Lacustrine sedimentary cores provide continuous records of large-scale and local environmental modifications, intelligible thanks to specific organic markers that accumulated in these archives during past millennia. In order to improve our knowledge on ecosystem changes due to biomass burning events and human presence during the Holocene, an effective analytical method to detect organic compounds contained in sediment samples is needed. We used Accelerated Solvent Extraction (ASE) technique followed by analysis with gas and liquid chromatographers coupled with mass spectrometers (GC-MS, IC-MS). The extraction of the molecules of interest from the sediments is made with a mixture of DCM:MeOH 9:1 v/v and it is followed by a 3 steps purification with silica gel columns. The first fraction is eluted with HEX:DCM 9:1 v/v and contains n-alkanes, indicators of vegetation, and polycyclic aromatic hydrocarbons (PAHs) as combustion proxies. Then, a second fraction is eluted with DCM and derivatized with the silylation process, in order to get the faecal sterols and stanols (FeSts), indicators of past human and grazing animals presence. These two fractions are analysed with the GC-MS technique. The third and last fraction is eluted with MeOH and contains the monosaccharide anhydrides (MAs), specific indicators of vegetation burning processes, which are analysed with IC-MS. Internal standards labelled C13 are used for the quantification and procedural blanks are extracted every batch of 12 samples. The method may undergo variations, on the basis of the complex sediment matrices which not always lend itself to the same kind of treatment. However, the technique was applied in different lakes from different continents and the obtained results, compared with historical and climate literature data, seem to demonstrate the potentiality of the method as a resourceful instrument to reconstruct past burning events and human-ecosystem interactions.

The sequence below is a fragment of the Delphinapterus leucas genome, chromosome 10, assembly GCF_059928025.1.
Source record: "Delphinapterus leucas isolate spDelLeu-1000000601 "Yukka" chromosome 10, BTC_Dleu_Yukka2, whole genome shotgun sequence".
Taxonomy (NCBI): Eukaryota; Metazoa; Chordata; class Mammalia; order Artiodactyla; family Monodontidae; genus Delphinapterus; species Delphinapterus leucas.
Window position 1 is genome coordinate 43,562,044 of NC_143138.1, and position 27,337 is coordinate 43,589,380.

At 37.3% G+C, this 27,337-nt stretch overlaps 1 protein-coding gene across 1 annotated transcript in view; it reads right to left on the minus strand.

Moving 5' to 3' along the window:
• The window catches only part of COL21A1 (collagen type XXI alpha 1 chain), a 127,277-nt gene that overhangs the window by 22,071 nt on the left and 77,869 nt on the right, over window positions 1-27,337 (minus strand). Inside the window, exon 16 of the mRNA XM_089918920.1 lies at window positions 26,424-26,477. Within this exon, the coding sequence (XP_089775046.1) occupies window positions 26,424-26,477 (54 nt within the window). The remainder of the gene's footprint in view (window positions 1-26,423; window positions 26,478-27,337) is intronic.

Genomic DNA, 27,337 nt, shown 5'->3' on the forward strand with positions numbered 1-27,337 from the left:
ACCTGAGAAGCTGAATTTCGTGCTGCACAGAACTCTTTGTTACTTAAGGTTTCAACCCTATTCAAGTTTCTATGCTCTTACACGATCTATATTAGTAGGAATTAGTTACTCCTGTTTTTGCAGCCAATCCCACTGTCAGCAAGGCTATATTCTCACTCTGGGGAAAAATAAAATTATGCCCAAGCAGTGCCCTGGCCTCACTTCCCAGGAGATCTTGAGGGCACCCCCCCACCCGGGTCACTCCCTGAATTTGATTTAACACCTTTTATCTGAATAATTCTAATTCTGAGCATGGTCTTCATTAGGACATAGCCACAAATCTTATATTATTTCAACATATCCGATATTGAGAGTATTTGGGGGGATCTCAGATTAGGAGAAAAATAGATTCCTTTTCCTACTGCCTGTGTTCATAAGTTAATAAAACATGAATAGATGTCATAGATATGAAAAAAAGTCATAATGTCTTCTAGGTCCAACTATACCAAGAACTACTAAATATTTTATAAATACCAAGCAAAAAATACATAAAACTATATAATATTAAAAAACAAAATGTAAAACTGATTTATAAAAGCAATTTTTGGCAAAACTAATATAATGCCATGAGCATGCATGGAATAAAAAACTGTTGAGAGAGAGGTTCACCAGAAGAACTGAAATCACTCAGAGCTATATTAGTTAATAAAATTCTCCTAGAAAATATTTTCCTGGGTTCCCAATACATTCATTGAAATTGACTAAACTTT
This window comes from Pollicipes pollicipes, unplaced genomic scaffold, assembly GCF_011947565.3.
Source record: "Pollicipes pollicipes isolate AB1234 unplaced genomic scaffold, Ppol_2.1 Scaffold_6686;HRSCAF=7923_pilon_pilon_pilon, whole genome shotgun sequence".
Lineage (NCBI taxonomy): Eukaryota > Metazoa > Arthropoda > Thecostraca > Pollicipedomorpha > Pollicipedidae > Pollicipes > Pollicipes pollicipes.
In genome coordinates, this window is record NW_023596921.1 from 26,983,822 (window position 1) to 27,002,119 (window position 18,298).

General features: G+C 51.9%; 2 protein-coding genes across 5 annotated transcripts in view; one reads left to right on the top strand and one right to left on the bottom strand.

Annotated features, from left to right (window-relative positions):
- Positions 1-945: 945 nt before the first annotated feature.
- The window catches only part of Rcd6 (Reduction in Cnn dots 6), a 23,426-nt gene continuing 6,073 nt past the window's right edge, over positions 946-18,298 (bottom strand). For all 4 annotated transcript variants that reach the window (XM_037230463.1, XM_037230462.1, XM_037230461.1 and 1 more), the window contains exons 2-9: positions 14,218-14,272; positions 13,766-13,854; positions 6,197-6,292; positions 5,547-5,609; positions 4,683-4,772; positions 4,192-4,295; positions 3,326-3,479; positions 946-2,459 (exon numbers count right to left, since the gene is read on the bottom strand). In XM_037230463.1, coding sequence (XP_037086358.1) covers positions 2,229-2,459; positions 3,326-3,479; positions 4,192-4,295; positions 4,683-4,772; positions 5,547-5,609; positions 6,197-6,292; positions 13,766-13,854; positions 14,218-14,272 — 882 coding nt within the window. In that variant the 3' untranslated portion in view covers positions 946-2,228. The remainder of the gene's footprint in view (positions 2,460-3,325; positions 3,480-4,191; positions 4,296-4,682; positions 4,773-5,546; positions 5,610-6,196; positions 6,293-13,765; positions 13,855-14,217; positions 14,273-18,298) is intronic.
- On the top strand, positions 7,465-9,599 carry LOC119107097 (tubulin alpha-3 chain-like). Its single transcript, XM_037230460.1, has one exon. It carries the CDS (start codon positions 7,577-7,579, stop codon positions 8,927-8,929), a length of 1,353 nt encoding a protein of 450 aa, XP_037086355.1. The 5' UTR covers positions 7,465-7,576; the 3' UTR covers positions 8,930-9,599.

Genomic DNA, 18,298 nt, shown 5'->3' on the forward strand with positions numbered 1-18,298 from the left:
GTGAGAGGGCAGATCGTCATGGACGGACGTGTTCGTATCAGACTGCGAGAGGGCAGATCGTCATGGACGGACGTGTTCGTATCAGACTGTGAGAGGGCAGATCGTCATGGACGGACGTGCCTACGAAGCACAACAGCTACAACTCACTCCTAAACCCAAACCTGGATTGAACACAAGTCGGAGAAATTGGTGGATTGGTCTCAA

Multi-biomarker analysis of sediments for paleoclimate research

CALLEGARO, ALICE;KIRCHGEORG, TORBEN;ARGIRIADIS, ELENA;BATTISTEL, DARIO;KEHRWALD, NATALIE MARIE;BARBANTE, Carlo
2017

Abstract

Lacustrine sedimentary cores provide continuous records of large-scale and local environmental modifications, intelligible thanks to specific organic markers that accumulated in these archives during past millennia. In order to improve our knowledge on ecosystem changes due to biomass burning events and human presence during the Holocene, an effective analytical method to detect organic compounds contained in sediment samples is needed. We used Accelerated Solvent Extraction (ASE) technique followed by analysis with gas and liquid chromatographers coupled with mass spectrometers (GC-MS, IC-MS). The extraction of the molecules of interest from the sediments is made with a mixture of DCM:MeOH 9:1 v/v and it is followed by a 3 steps purification with silica gel columns. The first fraction is eluted with HEX:DCM 9:1 v/v and contains n-alkanes, indicators of vegetation, and polycyclic aromatic hydrocarbons (PAHs) as combustion proxies. Then, a second fraction is eluted with DCM and derivatized with the silylation process, in order to get the faecal sterols and stanols (FeSts), indicators of past human and grazing animals presence. These two fractions are analysed with the GC-MS technique. The third and last fraction is eluted with MeOH and contains the monosaccharide anhydrides (MAs), specific indicators of vegetation burning processes, which are analysed with IC-MS. Internal standards labelled C13 are used for the quantification and procedural blanks are extracted every batch of 12 samples. The method may undergo variations, on the basis of the complex sediment matrices which not always lend itself to the same kind of treatment. However, the technique was applied in different lakes from different continents and the obtained results, compared with historical and climate literature data, seem to demonstrate the potentiality of the method as a resourceful instrument to reconstruct past burning events and human-ecosystem interactions.
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Utilizza questo identificativo per citare o creare un link a questo documento: https://hdl.handle.net/10278/3689276
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